THERE is only so much satisfaction a club can take from a clear-out of players as vast as the one seen at Leeds.
A cull was imperative and Leeds pushed it to the final hours of the transfer window but the list of departures over the summer represented a catalogue of mistakes, disappointments and wasted money.
“How much is lost,” Andrea Radrizzani asked rhetorically during an interview last month. “The frustration is a lot.” But the cost to him and the club itself has been softened by the success in removing so many players from the wage bill and the training pitches at Thorp Arch. Even before his appointment as head coach, Marcelo Bielsa had decided that specific players would move on. By Friday’s 5pm deadline every one of those was gone.
The exodus of players with contracts for this season totalled 24, rounded off by development-squad forward Oliver Sarkic leaving for the Spanish third division at the very last minute. Seventeen of those departures were made on loan – situations which Leeds will need to address again at a later date – but the sweeping of the decks has gone some way to rectifying the errors in recruitment made over the course of last season.
Bielsa’s judgement on certain footballers was not based on ability. In some cases, as with Vurnon Anita, he was not prepared to retain a 29-year-old as third choice when an academy product like Jamie Shackleton could do the same job. With others, like goalkeeper Felix Wiedwald, the need for a change was glaring to anyone who had watched him wilt in the Championship.
Leeds split their squad into three groups – yes, no and maybe – and only Mateusz Klich climbed the ladder. Bielsa, who warned from the start that at least 15 players were at risk, rarely wavered on anyone else.
“We’ve been very clear on who isn’t part of the project,” Radrizzani said.
That some departures came so late in the window – Caleb Ekuban to Turkish side Trabzonspor 48 hours before the deadline, Anita to Willem II in Holland the following day and Eunan O’Kane to Luton Town on the cusp of the August 31 deadline – was indicative of Leeds’ determination to claw back as much in fees and wages as they could.
The club were resigned to cutting unavoidable losses and mindful of balancing the recovery of cash with the reduction of surplus or idle players at Thorp Arch but Luton took on a sizeable percentage of O’Kane salary and, in the closing stages of the window, Leeds were surprised to find Dutch side Zwolle willing to cover the whole of Ouasim Bouy’s wage.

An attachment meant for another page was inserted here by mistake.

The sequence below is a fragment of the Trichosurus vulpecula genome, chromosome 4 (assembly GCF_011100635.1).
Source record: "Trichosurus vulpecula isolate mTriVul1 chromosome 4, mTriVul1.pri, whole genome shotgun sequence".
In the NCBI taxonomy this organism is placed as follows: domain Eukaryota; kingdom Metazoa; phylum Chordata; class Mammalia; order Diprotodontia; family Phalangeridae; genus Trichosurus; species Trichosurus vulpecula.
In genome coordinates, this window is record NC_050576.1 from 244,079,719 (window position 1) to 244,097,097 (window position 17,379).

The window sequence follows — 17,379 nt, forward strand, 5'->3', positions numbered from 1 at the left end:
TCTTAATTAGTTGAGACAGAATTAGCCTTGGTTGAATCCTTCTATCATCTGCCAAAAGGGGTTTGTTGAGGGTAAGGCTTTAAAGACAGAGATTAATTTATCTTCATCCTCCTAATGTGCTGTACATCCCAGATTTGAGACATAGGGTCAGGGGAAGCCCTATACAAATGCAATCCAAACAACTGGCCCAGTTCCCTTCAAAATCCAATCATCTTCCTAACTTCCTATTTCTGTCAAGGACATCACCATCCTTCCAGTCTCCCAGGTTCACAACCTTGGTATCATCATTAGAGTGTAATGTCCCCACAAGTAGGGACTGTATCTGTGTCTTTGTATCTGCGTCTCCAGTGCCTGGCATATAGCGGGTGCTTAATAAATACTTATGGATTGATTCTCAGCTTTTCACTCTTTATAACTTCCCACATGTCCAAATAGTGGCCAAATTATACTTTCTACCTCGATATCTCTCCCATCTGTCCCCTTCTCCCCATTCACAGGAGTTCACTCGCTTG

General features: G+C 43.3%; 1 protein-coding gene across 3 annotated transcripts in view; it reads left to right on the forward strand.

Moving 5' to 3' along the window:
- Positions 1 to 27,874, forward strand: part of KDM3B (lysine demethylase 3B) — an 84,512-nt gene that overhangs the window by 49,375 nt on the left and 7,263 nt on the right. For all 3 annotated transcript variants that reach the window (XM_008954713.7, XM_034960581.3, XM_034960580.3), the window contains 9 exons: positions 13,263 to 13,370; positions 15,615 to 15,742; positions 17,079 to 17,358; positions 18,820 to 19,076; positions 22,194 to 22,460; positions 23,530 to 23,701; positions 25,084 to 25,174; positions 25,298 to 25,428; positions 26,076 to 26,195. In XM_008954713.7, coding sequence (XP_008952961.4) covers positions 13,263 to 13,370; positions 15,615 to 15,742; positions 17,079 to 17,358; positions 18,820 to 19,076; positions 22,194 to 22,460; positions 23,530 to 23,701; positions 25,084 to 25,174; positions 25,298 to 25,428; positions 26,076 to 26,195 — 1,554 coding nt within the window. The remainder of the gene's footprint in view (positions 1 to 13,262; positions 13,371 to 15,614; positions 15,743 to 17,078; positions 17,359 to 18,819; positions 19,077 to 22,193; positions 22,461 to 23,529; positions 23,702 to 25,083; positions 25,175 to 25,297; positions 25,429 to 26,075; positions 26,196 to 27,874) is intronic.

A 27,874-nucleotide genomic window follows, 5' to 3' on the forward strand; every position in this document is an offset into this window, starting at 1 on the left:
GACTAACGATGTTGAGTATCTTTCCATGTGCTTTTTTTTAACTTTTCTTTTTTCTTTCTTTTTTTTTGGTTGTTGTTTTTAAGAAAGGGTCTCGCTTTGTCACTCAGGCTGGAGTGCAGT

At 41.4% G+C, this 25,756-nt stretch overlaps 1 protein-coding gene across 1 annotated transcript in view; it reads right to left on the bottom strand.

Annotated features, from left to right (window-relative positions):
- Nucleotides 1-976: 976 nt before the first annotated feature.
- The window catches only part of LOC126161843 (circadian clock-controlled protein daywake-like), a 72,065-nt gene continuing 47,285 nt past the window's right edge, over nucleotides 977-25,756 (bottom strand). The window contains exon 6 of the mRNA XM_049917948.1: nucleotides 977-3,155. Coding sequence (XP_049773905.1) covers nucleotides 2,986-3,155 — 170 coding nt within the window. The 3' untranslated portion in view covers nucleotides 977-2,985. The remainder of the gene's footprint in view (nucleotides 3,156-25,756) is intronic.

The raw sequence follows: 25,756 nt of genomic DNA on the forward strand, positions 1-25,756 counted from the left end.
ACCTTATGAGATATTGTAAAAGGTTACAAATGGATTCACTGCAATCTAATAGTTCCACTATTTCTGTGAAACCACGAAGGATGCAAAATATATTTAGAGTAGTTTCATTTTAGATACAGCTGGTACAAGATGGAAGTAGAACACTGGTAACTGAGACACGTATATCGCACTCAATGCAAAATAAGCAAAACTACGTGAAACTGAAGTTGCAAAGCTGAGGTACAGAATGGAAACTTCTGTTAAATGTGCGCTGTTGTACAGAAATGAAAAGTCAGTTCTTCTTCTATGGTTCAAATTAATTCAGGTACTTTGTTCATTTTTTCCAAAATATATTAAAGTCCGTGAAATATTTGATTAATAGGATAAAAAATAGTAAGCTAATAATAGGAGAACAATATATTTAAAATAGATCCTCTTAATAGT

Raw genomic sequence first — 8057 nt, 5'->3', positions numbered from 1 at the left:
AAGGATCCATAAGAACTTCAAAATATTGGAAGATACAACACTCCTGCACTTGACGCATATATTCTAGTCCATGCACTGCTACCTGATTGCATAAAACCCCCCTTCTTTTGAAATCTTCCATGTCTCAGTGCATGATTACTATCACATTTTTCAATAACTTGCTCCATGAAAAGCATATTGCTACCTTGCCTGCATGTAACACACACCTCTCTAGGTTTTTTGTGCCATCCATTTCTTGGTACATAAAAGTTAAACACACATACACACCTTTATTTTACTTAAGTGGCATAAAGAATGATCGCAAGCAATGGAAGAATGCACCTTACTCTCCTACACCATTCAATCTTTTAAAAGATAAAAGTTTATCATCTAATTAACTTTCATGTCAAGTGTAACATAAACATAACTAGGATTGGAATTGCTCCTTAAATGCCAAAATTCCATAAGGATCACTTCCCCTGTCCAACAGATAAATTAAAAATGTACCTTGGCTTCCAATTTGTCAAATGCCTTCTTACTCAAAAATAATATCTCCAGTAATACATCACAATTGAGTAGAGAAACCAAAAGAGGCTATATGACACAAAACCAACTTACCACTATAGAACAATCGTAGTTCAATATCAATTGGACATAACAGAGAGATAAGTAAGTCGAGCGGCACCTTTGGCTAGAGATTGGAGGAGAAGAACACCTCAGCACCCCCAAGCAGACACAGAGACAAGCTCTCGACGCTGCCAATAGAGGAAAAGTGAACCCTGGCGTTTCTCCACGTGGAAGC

Bouy, the former Juventus midfielder, has been a mystery of a signing and an individual since Leeds took him on a free transfer and gave him a four-year deal last August. Now 25 and no longer the prodigious talent who Juventus jumped on in 2012, he arrived without fanfare, spent the first half of last season kicking his heels with Cultural Leonesa in Spain and came back to Leeds without ever bothering the first-team pecking order.
The sweeping of the decks has gone some way to rectifying the errors in recruitment made over the course of last season.Phil Hay
Head coaches before Bielsa saw little enthusiasm or ambition in him and Bouy made sporadic appearances at Thorp Arch during pre-season, a player under contract but one who Leeds had already admitted defeat with. When Bielsa was asked about him prior to Bouy joining Zwolle, he referenced three different surplus players – O’Kane, Anita and Ekuban – and talked up their professionalism instead.
O’Kane and Anita were left in no doubt that, as experienced players, new pastures were in their best interests. Leeds felt more open-minded about Ekuban, who scored against Galatasaray on his debut for Trabzonspor over the weekend, but his loan included the option of a permanent move next summer.
The same clause was negotiated when Leeds sent Yosuke Ideguchi, their Japanese fish-out-of-water, to Greuther Furth in Germany’s Bundesliga II, dispatching him to a country where other Japan internationals – Makoto Hasebe, Takashi Inui and Takuma Asano – have fared better than Ideguchi did during his loan at Cultural Leonesa last term.
Ideguchi has been something of a sad story since arriving from Gamba Osaka for £500,000 at the turn of the year, a prospect who looked more than a little lost in Europe. On Sunday he was in the squad for the first time as an unused substitute as Greuther Furth won 1-0 away at MSV Duisburg.
Leeds’ higher expectations are for some of their academy loanees: Mallik Wilks at Doncaster Rovers, where he has scored three times, Lewie Coyle at Joey Barton’s Fleetwood Town, Paudie O’Connor nearby in Blackpool, Tyler Denton with League One leaders Peterborough United and Liam Kitching at Harrogate Town.
United are also quietly hopeful that Jay-Roy Grot, after a grim first year in England, will mature and grow at VVV Venlo in Holland. Of the other departures from the Under-23s, the future is less certain. Sarkic, Alex Machuca, Adrian Balboa and Oriel Rey took up temporary deals in Spain’s lower leagues and while Bielsa concentrated his mind on trimming the senior squad, Radrizzani was as clear that United’s development squad – swollen by numerous signings during his first 12 months as owner – could not stay as it was.
“We have a lot of millions in Under-23 salaries,” he told the YEP. “It’s too heavy for this club.”
From the starting point of Madger Gomes’ switch to Sochaux in May, the process of streamlining United’s respective dressing rooms has been tireless: at least one player a week packing up between the start of the transfer window on May 7 and the EFL’s loan deadline last Friday.
If it goes down as the summer of the long knives, only Ronaldo Vieira – sold for £7.7m to Sampdoria – failed to see his coming.
“I saw every game and every minute of last year and I also listened to the opinion of the club,” Bielsa said. From that moment, there was no way back.